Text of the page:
Weight: Maintaining a healthy weight may help prevent urinary and bowel incontinence issues.

Hysterectomy options: If you are in need of a hysterectomy, discuss your options with your doctor. If leaving your ovaries intact is an option, you may find that it lessens your risk of incontinence because even though the uterus is removed, the ovaries will function independently from this.

If you want to read more on prevention, read this article on Incontinence Prevention.

Treatment and Management

Although changes in hormones may increase your chances for incontinence, incontinence should never be accepted as a normal part of life. A doctor who is interested in incontinence, and knowledgeable about diagnosing and treating it, can help you find a treatment or management technique.

Medical Reviewer: Karen Sasso, MSN, RN, APN, CCCN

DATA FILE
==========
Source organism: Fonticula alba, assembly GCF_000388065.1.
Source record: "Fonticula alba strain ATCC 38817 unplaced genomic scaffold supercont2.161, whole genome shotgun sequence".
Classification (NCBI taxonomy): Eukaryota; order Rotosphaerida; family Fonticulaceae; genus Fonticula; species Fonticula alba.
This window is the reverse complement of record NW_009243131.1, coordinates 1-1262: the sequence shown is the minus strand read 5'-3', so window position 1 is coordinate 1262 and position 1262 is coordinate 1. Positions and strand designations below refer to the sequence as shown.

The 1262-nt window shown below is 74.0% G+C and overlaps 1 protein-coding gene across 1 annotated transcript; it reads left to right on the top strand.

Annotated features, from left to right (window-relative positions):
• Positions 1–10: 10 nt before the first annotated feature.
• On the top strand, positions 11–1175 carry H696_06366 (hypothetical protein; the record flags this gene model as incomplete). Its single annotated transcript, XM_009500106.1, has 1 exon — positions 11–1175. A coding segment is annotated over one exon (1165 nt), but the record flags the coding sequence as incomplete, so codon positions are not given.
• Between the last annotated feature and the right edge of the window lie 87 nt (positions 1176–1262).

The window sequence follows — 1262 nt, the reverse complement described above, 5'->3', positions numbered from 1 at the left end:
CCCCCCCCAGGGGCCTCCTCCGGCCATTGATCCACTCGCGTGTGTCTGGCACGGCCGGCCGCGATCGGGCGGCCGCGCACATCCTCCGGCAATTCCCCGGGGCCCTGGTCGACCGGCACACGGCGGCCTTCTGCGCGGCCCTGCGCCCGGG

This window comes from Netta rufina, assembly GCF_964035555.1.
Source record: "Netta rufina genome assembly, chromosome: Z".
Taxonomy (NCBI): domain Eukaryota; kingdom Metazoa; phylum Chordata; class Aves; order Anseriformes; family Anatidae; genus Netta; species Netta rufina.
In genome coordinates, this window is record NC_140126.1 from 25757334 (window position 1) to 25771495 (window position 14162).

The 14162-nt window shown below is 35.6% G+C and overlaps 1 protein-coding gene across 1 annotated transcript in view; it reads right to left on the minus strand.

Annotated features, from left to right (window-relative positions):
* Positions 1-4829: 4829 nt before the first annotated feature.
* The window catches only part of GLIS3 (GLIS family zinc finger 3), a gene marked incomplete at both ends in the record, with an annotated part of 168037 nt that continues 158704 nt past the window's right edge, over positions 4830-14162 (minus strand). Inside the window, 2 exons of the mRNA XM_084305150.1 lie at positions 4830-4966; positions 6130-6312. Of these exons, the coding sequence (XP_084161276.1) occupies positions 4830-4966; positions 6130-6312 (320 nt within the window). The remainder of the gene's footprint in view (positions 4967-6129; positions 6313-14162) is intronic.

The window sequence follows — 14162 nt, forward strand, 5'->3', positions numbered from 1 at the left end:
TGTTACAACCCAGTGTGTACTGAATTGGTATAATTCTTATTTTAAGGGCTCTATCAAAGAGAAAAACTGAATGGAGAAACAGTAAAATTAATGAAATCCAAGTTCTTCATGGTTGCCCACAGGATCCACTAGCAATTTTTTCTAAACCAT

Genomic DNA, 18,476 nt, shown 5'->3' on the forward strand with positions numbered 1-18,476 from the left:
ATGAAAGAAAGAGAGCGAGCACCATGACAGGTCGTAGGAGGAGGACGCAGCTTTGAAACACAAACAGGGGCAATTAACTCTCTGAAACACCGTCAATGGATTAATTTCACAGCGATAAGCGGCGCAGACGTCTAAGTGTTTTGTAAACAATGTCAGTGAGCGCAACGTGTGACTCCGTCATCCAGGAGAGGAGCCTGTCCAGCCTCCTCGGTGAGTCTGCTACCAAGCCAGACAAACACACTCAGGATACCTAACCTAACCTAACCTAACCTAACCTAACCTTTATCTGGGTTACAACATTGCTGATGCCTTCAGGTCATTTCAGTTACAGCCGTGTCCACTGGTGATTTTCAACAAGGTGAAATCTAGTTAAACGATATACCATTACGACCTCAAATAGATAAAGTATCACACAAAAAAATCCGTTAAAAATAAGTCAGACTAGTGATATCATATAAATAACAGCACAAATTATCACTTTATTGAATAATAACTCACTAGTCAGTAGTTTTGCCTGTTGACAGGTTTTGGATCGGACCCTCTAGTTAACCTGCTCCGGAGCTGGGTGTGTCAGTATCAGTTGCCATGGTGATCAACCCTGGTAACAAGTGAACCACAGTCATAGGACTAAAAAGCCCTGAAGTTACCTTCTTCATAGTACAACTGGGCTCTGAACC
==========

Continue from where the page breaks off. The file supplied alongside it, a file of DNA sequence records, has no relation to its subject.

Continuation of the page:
Karen Sasso, MSN, RN, APN, CCCNMs. Sasso, is the Program Manager and Urogynecology Clinical Nurse Specialist at the Evanston Continence Center at NorthShore University HealthSystem in Evanston , Illinois .  She received her nursing diploma from the Medical College of Pennsylvania, Philadelphia, Pennsylvania, a BS in nursing at Alverno College, Milwaukee, Wisconsin, and her MS in nursing at the University of Wisconsin-Milwaukee.  Her clinical practice involves the evaluation and treatment of women with urinary incontinence, voiding dysfunction, and pelvic floor disorders. She has extensive experience in clinical research for the treatment of women with stress urinary incontinence, detrusor overactivity and genital prolapse. A regular contributor to the medical press, Ms. Sasso has authored and coauthored a number of articles on female urinary incontinence, genital prolapse and treatment options. Her work has appeared in such journals as Obstetrics and Gynecology, Urologic Nursing, RN, and Wound, Ostomy and Continence Nursing. She has also coauthored a book chapter published in Textbook of Female Urology and Urogynecology. She has presented at numerous symposia within the United States and abroad including the 29th Annual Scientific Meeting of the American Urogynecologic Society in Chicago, Illinois, the Society of Urologic Nurses and Associates Annual Symposium: Disorders of the Bowel, Bladder and Pelvic Floor in New York, NY and the 21st and 25th International Uro-gynecological Association Conferences in Rome, Italy and Vienna, Austria. She is also a reviewer for the journal Urologic Nursing, a committee member for the Wound, Ostomy and Continence Nursing Certification Board and a Project Advisory Council member for the National Association for Continence.  She is certified by the Wound, Ostomy and Continence Nursing Certification Board as a Certified Continence Care Nurse (CCCN) and licensed in the State of Illinois as an Advanced Practice Nurse. Ms. Sasso is a member of the Society of Urologic Nurses and Associates; the American Urogynecologic Society; the Wound, Ostomy and Continence Nurses Society; and the International Urogynecological Association. She was presented with the 2004 Continence Care Champion Award by the National Association for Continence and the Urologic Nursing Journal’s 2006-2007 Literary Excellence Award.